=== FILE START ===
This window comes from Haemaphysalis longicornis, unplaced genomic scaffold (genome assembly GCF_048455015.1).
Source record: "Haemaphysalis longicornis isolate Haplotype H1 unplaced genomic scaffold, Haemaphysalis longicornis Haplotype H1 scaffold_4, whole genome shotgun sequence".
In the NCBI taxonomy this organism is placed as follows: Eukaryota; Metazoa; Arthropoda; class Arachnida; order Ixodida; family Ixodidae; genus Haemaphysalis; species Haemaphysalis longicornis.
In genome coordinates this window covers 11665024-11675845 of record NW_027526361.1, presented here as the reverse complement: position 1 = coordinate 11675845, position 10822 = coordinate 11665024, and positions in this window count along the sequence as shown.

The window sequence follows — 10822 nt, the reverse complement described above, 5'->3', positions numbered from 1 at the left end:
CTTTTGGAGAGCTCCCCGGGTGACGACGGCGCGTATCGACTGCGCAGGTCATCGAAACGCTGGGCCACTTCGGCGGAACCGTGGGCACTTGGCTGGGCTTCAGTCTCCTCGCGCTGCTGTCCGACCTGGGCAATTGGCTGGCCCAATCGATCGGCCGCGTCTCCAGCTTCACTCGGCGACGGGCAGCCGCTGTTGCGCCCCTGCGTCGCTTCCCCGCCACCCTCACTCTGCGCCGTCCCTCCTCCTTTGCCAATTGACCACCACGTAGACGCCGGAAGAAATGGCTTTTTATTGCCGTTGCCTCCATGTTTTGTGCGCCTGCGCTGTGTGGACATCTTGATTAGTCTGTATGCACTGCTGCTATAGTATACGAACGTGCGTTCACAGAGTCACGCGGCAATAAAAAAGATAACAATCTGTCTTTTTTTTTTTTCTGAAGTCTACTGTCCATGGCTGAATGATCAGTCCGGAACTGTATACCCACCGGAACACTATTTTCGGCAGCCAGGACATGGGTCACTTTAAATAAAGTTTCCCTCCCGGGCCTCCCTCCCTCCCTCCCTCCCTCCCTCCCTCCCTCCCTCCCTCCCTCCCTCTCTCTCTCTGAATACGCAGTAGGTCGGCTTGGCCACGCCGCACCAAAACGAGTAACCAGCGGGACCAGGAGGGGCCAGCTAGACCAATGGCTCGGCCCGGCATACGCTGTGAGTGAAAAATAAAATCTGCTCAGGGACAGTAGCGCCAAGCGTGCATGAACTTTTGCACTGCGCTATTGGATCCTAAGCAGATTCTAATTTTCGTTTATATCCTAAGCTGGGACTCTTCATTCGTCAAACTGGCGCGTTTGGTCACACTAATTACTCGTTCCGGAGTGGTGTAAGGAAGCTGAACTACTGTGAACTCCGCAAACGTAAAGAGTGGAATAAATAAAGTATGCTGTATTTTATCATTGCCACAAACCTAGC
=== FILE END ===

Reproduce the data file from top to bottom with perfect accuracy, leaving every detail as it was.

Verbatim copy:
This window comes from Haemaphysalis longicornis, unplaced genomic scaffold (genome assembly GCF_048455015.1).
Source record: "Haemaphysalis longicornis isolate Haplotype H1 unplaced genomic scaffold, Haemaphysalis longicornis Haplotype H1 scaffold_4, whole genome shotgun sequence".
In the NCBI taxonomy this organism is placed as follows: Eukaryota; Metazoa; Arthropoda; class Arachnida; order Ixodida; family Ixodidae; genus Haemaphysalis; species Haemaphysalis longicornis.
In genome coordinates this window covers 11665024-11675845 of record NW_027526361.1, presented here as the reverse complement: position 1 = coordinate 11675845, position 10822 = coordinate 11665024, and positions in this window count along the sequence as shown.

The window sequence follows — 10822 nt, the reverse complement described above, 5'->3', positions numbered from 1 at the left end:
CTTTTGGAGAGCTCCCCGGGTGACGACGGCGCGTATCGACTGCGCAGGTCATCGAAACGCTGGGCCACTTCGGCGGAACCGTGGGCACTTGGCTGGGCTTCAGTCTCCTCGCGCTGCTGTCCGACCTGGGCAATTGGCTGGCCCAATCGATCGGCCGCGTCTCCAGCTTCACTCGGCGACGGGCAGCCGCTGTTGCGCCCCTGCGTCGCTTCCCCGCCACCCTCACTCTGCGCCGTCCCTCCTCCTTTGCCAATTGACCACCACGTAGACGCCGGAAGAAATGGCTTTTTATTGCCGTTGCCTCCATGTTTTGTGCGCCTGCGCTGTGTGGACATCTTGATTAGTCTGTATGCACTGCTGCTATAGTATACGAACGTGCGTTCACAGAGTCACGCGGCAATAAAAAAGATAACAATCTGTCTTTTTTTTTTTTCTGAAGTCTACTGTCCATGGCTGAATGATCAGTCCGGAACTGTATACCCACCGGAACACTATTTTCGGCAGCCAGGACATGGGTCACTTTAAATAAAGTTTCCCTCCCGGGCCTCCCTCCCTCCCTCCCTCCCTCCCTCCCTCCCTCCCTCCCTCCCTCCCTCTCTCTCTCTGAATACGCAGTAGGTCGGCTTGGCCACGCCGCACCAAAACGAGTAACCAGCGGGACCAGGAGGGGCCAGCTAGACCAATGGCTCGGCCCGGCATACGCTGTGAGTGAAAAATAAAATCTGCTCAGGGACAGTAGCGCCAAGCGTGCATGAACTTTTGCACTGCGCTATTGGATCCTAAGCAGATTCTAATTTTCGTTTATATCCTAAGCTGGGACTCTTCATTCGTCAAACTGGCGCGTTTGGTCACACTAATTACTCGTTCCGGAGTGGTGTAAGGAAGCTGAACTACTGTGAACTCCGCAAACGTAAAGAGTGGAATAAATAAAGTATGCTGTATTTTATCATTGCCACAAACCTAGC